Defending the morality of violent video games

Ethics and Information Technology 12 (2):127-138 (2010)
The effect of violent video games is among the most widely discussed topics in media studies, and for good reason. These games are immensely popular, but many seem morally objectionable. Critics attack them for a number of reasons ranging from their capacity to teach players weapons skills to their ability to directly cause violent actions. This essay shows that many of these criticisms are misguided. Theoretical and empirical arguments against violent video games often suffer from a number of significant shortcomings that make them ineffective. This essay argues that video games are defensible from the perspective of Kantian, Aristotelian, and utilitarian moral theories.
Keywords Aristotle   Computer game   Kant   Utilitarianism   Video game   Violence   Virtual world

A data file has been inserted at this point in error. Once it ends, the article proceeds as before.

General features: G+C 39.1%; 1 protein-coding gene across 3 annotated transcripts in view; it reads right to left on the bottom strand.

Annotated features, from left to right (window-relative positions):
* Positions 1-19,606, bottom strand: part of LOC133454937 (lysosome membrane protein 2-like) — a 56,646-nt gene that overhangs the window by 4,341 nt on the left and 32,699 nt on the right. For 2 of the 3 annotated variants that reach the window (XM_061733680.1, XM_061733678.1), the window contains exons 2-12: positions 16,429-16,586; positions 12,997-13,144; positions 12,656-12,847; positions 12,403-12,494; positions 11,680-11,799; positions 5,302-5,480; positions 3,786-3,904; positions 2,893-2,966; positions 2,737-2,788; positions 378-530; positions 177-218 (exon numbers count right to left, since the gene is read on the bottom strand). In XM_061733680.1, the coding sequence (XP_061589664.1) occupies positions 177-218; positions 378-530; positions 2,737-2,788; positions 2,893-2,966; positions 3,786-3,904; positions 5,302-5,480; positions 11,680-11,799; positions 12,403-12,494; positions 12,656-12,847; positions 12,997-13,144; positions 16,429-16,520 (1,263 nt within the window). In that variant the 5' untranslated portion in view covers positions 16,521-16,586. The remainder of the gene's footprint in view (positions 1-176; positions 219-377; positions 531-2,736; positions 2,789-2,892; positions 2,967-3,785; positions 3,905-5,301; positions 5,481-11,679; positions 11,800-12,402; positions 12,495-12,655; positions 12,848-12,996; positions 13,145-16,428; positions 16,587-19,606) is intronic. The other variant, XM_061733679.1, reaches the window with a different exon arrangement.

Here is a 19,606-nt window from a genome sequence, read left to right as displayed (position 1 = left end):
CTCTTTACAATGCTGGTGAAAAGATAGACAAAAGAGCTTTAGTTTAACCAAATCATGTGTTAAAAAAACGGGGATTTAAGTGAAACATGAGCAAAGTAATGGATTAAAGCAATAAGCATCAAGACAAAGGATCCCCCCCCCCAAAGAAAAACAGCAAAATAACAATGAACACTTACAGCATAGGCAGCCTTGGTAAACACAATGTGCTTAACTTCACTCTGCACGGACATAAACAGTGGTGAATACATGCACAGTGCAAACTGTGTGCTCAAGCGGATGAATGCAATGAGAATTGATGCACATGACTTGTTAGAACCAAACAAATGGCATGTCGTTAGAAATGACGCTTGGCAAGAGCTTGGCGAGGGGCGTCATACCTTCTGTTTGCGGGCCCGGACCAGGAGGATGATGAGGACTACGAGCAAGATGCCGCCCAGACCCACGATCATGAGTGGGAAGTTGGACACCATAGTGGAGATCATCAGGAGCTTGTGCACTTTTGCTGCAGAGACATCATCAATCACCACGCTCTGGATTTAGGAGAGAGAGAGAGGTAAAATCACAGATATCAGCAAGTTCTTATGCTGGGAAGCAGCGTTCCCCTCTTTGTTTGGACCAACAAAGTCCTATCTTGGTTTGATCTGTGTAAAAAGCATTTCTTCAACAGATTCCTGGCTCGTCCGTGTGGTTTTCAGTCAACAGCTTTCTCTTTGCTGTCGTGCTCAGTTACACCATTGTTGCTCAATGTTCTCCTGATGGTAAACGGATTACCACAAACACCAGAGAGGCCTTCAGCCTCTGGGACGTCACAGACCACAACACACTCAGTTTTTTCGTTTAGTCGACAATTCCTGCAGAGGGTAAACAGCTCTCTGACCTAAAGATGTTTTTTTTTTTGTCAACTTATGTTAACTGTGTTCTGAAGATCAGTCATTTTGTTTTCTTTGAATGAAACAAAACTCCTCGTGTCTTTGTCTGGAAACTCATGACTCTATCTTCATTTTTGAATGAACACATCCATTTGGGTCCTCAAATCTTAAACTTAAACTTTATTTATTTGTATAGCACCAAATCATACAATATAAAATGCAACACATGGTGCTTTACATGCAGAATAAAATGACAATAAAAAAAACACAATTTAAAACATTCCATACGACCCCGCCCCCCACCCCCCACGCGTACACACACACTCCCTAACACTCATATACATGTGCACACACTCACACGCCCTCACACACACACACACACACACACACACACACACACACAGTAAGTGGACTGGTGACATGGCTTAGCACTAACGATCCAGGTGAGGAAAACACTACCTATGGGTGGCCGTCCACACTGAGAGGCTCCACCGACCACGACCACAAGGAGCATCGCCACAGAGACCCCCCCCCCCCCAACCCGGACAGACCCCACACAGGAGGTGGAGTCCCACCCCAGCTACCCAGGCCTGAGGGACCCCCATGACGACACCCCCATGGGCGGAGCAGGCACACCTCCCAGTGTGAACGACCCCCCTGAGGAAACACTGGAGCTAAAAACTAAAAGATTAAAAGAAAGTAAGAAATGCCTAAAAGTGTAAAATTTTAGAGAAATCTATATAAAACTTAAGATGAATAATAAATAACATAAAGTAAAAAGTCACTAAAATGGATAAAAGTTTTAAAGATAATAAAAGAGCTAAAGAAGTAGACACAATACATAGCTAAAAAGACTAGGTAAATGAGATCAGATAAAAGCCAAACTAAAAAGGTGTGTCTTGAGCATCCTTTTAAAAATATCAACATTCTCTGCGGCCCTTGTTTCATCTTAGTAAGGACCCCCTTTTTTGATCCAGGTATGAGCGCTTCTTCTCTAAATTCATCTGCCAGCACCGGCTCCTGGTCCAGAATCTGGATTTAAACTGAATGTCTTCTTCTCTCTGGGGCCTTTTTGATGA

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DOI 10.1007/s10676-010-9222-x
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References found in this work BETA
Nicomachean Ethics. Aristotle - 1999 - Courier Dover Publications.
Practical Philosophy.Immanuel Kant - 1996 - Cambridge University Press.
The Extended Mind.Andy Clark & David J. Chalmers - 1998 - Analysis 58 (1):7-19.

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Citations of this work BETA
Getting 'Virtual' Wrongs Right.Robert Francis John Seddon - 2013 - Ethics and Information Technology 15 (1):1-11.
Value, Violence, and the Ethics of Gaming.Goerger Michael - forthcoming - Ethics and Information Technology.

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